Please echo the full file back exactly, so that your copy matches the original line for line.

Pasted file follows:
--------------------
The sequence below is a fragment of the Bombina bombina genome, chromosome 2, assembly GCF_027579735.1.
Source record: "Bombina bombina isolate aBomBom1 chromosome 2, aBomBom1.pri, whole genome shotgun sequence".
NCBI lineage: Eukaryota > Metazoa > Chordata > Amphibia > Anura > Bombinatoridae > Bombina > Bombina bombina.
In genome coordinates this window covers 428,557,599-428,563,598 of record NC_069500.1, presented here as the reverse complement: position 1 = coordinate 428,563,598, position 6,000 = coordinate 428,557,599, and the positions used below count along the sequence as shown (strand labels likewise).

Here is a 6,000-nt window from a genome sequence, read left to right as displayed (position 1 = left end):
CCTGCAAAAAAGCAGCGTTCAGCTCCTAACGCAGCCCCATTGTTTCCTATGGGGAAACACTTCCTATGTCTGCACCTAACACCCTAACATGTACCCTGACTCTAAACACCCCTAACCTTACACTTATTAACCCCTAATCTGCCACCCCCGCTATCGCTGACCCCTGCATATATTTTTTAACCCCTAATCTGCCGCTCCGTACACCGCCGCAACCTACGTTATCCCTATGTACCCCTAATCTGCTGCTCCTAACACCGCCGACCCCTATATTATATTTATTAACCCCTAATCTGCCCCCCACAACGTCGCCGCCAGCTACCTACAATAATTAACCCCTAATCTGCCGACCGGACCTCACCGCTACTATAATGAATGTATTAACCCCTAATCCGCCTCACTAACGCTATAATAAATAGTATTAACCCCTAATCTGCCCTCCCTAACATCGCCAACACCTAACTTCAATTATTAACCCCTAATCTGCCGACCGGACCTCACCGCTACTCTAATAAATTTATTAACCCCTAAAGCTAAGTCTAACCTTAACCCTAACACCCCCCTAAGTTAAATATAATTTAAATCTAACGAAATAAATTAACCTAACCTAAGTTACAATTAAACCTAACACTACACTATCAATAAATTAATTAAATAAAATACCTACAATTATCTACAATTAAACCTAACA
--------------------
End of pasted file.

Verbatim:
The sequence below is a fragment of the Bombina bombina genome, chromosome 2, assembly GCF_027579735.1.
Source record: "Bombina bombina isolate aBomBom1 chromosome 2, aBomBom1.pri, whole genome shotgun sequence".
NCBI lineage: Eukaryota > Metazoa > Chordata > Amphibia > Anura > Bombinatoridae > Bombina > Bombina bombina.
In genome coordinates this window covers 428,557,599-428,563,598 of record NC_069500.1, presented here as the reverse complement: position 1 = coordinate 428,563,598, position 6,000 = coordinate 428,557,599, and the positions used below count along the sequence as shown (strand labels likewise).

Here is a 6,000-nt window from a genome sequence, read left to right as displayed (position 1 = left end):
CCTGCAAAAAAGCAGCGTTCAGCTCCTAACGCAGCCCCATTGTTTCCTATGGGGAAACACTTCCTATGTCTGCACCTAACACCCTAACATGTACCCTGACTCTAAACACCCCTAACCTTACACTTATTAACCCCTAATCTGCCACCCCCGCTATCGCTGACCCCTGCATATATTTTTTAACCCCTAATCTGCCGCTCCGTACACCGCCGCAACCTACGTTATCCCTATGTACCCCTAATCTGCTGCTCCTAACACCGCCGACCCCTATATTATATTTATTAACCCCTAATCTGCCCCCCACAACGTCGCCGCCAGCTACCTACAATAATTAACCCCTAATCTGCCGACCGGACCTCACCGCTACTATAATGAATGTATTAACCCCTAATCCGCCTCACTAACGCTATAATAAATAGTATTAACCCCTAATCTGCCCTCCCTAACATCGCCAACACCTAACTTCAATTATTAACCCCTAATCTGCCGACCGGACCTCACCGCTACTCTAATAAATTTATTAACCCCTAAAGCTAAGTCTAACCTTAACCCTAACACCCCCCTAAGTTAAATATAATTTAAATCTAACGAAATAAATTAACCTAACCTAAGTTACAATTAAACCTAACACTACACTATCAATAAATTAATTAAATAAAATACCTACAATTATCTACAATTAAACCTAACA